An incredible collection of writing - both essays and short stories - spanning the long career of Dorothy West. Includes a new introduction by Diana Evans.
'West's work is timelessly cinematic, with painterly visual descriptions and pitch-perfect dialogue that ranges across class, region, race, age, and gender' Emma Garman, Paris Review
The stories contained here are as American as jazz, and as wise and multifaceted as their writer. Dorothy West's metier is the unique crucible in which America places its black middle class, but her themes are universal: the daily misunderstandings between young and old, men and women, rich and poor that can lead to tragedy; and the ways in which bonds of family and community can bring us together, and tear us asunder.
Dorothy West's autobiographical essays explore the poles of her remarkable life - from growing up black and middle-class in Boston to her near-mythic trip to Moscow in 1933 with Langston Hughes and other Harlem Renaissance writers to life on her beloved Martha's Vineyard. They cohere into a beautiful and poignant memoir of a singular American life, a memoir that communicates with her short stories in a host of fertile ways. Taken as a whole, THE RICHER, THE POORER is a triumphant celebration of the long life and work of one of America's genuine treasures.
West's work is timelessly cinematic, with painterly visual descriptions and pitch-perfect dialogue that ranges across class, region, race, age, and gender - Paris Review
West writes like a social historian, capturing significant moments that seem to alter lives forever or change nothing at all - Los Angeles Times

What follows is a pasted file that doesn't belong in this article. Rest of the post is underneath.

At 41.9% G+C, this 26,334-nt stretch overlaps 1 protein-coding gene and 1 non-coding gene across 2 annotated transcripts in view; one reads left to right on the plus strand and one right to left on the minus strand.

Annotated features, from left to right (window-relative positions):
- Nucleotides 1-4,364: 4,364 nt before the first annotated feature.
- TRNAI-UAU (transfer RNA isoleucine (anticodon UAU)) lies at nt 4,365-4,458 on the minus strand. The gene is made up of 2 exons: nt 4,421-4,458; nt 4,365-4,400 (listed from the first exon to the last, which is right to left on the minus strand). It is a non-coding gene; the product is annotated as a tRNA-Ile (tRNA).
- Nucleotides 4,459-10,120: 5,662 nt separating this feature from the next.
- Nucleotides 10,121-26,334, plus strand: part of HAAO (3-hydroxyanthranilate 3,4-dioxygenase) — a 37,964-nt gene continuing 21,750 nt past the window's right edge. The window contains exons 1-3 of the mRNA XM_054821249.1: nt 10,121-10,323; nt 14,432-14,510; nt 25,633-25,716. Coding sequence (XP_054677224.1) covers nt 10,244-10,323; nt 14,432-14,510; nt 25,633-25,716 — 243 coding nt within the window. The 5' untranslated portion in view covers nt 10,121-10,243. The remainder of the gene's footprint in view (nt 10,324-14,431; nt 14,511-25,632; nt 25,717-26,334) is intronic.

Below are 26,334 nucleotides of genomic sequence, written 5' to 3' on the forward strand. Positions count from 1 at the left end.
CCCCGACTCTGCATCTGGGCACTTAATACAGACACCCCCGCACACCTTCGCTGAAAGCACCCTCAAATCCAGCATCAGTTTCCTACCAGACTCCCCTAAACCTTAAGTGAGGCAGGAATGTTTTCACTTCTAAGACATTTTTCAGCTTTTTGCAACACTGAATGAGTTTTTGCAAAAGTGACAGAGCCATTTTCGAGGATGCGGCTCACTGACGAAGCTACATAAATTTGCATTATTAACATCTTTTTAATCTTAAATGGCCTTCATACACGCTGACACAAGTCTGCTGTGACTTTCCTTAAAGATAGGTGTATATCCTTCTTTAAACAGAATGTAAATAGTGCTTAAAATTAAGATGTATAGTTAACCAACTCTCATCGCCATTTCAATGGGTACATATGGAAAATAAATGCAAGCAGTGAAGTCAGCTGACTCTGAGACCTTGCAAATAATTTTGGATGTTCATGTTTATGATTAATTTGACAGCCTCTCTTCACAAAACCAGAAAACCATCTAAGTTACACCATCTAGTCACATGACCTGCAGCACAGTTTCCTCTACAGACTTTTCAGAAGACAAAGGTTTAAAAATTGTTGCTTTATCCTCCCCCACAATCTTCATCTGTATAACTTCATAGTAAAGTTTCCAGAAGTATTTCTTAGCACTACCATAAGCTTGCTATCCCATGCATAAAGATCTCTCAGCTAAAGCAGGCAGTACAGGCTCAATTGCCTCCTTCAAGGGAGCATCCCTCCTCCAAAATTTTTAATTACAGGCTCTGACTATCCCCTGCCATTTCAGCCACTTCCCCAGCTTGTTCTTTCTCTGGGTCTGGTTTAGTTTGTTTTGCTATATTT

Unforced perfection . . . beautifully cadenced. West has shown the power of what is left unspoken - Chicago Tribune
A collection of 17 short stories and 13 essays sure to secure her reputation as a master of the shorter forms. Though this small volume might appear to be two books in one, the 30 pieces create a singular vision . . . West's world is the world of black people reaching for the American dream in the wake of slavery and often finding themselves betrayed (or betraying themselves) in their struggle to conform to standards that are only half theirs . . . the best of these stories sink into the mind like a perfect piece of homemade fudge melting on the tongue - pure pleasure, pure impact. And the nonfiction pieces are just as good - Washington Post
Dorothy West was a leading light of the Harlem Renaissance movement of the 1930s. She founded literary magazines Challenge and New Challenge, with Richard Wright as her associate editor. She was a welfare investigator and relief worker in Harlem during the Depression. Her first novel, The Living is Easy, was published in 1948. Her second novel, The Wedding, was published nearly half a century later, in 1995, and was a bestseller. This was followed by The Richer, The Poorer, a rich collection of stories and essays that spanned her long life. She died in 1998, at the age of ninety-one.